I was listening to the news the other day and heard that in Pennsylvania there have been an increase in complaints of age discrimination related to employment. One of the interviewees noted that employers often think that young people know technology better than older people, and so want to hire them. One area she specifically mentioned is social media. Thankfully, the interviewee also noted that this view of older employees shows a serious lack of knowledge about the modern employee and marketplace.
Personally, I know many people in their 40s, 50s, and 60s who are quite conversant in technology. On the other hand, a 20 something just out of college certainly doesn’t have the business knowledge, maturity, never mind marketing, and management skills that come with time and experience. Experience, not age dictates the ability to apply one’s knowledge, technology or otherwise, to the business world. A recent college graduate who has been working since 15 running a web business and understands the implication of social media is one thing. Someone who has only used social media for personal reasons is altogether different.
As I listened to the story, I realized, since I turned 40 a few months ago, I am now protected from age discrimination. So does that mean an employer would think I do not have the technology skills of someone right out of college? Well, frankly, that is just a silly idea. Age has little to do with technology knowledge. What controls one’s knowledge is a willingness to stay up-to-date and to continue to learn throughout her career.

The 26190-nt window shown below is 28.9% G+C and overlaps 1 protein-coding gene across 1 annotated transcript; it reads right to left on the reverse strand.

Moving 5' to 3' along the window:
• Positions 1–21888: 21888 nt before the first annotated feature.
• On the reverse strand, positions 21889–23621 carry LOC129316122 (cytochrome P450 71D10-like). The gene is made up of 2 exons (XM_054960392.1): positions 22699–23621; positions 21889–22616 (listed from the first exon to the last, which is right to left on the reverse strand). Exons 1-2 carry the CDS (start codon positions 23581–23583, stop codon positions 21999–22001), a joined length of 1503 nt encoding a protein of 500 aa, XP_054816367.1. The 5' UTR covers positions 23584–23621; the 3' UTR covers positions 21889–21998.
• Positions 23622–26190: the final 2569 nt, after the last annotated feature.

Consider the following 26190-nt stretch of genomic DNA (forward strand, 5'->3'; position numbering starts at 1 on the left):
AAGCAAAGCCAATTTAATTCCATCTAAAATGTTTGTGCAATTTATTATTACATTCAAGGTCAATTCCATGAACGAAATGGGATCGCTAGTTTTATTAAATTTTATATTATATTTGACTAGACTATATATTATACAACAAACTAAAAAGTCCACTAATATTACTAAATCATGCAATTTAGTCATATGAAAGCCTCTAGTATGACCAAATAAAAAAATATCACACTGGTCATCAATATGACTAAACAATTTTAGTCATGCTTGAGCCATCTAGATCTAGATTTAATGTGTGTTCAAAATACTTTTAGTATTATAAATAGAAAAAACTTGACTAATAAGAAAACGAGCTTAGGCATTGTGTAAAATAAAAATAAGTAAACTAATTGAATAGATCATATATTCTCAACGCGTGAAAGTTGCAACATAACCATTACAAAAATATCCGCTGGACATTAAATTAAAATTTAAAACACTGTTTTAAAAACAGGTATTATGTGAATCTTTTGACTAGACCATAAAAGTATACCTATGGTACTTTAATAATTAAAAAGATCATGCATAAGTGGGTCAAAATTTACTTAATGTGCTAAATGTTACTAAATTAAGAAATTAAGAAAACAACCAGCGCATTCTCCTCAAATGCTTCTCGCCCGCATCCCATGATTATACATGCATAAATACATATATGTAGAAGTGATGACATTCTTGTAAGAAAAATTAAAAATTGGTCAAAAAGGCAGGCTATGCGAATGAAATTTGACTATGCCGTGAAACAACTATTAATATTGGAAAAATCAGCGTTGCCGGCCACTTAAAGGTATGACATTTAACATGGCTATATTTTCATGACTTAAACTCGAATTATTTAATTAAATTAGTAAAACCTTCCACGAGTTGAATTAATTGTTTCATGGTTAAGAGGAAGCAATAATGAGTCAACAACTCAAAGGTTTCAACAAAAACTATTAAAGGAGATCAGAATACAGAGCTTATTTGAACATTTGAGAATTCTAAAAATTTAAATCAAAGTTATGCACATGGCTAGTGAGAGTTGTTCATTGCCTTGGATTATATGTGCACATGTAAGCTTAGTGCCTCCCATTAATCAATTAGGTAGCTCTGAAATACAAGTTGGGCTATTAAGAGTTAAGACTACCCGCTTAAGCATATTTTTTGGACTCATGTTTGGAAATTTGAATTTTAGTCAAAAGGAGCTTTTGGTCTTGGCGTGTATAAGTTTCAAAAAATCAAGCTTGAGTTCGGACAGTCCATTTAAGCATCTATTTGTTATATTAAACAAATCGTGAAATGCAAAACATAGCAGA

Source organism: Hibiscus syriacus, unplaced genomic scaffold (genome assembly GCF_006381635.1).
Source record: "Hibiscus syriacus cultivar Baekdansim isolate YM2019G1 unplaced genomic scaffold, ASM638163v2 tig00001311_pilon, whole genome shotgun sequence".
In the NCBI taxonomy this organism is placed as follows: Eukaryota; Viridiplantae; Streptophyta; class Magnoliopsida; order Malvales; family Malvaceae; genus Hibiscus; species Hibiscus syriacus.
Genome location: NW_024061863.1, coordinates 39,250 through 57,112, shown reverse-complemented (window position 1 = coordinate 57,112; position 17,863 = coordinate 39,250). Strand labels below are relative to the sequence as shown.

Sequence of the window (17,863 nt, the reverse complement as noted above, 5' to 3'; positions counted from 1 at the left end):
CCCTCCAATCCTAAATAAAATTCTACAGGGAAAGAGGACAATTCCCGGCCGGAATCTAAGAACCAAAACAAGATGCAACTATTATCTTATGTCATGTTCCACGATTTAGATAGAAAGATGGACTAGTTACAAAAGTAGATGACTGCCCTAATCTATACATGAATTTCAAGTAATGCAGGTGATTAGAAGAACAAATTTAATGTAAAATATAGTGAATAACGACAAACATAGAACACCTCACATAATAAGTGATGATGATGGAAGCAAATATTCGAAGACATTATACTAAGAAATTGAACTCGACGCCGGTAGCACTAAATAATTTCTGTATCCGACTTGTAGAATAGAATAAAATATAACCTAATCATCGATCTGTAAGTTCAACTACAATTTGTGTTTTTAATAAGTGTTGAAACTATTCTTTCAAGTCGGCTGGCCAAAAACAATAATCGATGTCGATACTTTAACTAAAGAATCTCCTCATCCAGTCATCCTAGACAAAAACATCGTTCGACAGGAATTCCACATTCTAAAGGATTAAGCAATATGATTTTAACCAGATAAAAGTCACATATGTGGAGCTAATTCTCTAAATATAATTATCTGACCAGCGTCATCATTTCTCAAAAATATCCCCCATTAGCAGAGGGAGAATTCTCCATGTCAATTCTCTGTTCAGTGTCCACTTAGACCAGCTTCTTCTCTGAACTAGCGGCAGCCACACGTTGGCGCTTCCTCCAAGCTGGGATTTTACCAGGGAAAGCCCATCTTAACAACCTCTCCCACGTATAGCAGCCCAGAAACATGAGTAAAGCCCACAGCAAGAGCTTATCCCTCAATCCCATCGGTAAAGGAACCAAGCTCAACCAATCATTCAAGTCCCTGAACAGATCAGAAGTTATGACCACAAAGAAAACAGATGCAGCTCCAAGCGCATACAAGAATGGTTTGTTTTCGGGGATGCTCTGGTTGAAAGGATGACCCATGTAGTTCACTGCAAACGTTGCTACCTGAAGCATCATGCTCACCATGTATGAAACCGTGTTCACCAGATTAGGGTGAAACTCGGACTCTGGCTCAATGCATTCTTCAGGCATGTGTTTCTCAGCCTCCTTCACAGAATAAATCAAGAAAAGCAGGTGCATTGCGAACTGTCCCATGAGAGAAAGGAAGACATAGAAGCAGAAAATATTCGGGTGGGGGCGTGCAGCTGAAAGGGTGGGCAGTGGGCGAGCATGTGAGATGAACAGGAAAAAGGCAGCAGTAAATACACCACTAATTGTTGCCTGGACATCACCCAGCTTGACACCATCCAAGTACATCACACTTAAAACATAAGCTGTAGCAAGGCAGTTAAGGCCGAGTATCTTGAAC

Turning back to social media and whether businesses should hire recent college graduates to manage their online presence; to me it depends on the individual. Some young people are very mature, understand both business and technology, and can manage a presence as long as there is appropriate supervision. Others cannot. For a post that analyzes why you might not want a recent college graduate managing your social media presence, see 11 reasons why a 23 year old shouldn’t run your social media.
Since I work with law firms, I am less concerned with age than I am about making certain that any person posting on behalf of an attorney or law firm appreciates the unique ethical constraints under which attorneys must operate. Lawyers are responsible for managing the behavior of those who work for them. If the person fails to obey the rules, the attorney is the one who will be charged with the ethical violation. As a result, it is crucial that attorneys feel safe putting their hard won reputations in the hands of whoever is posting on their behalf.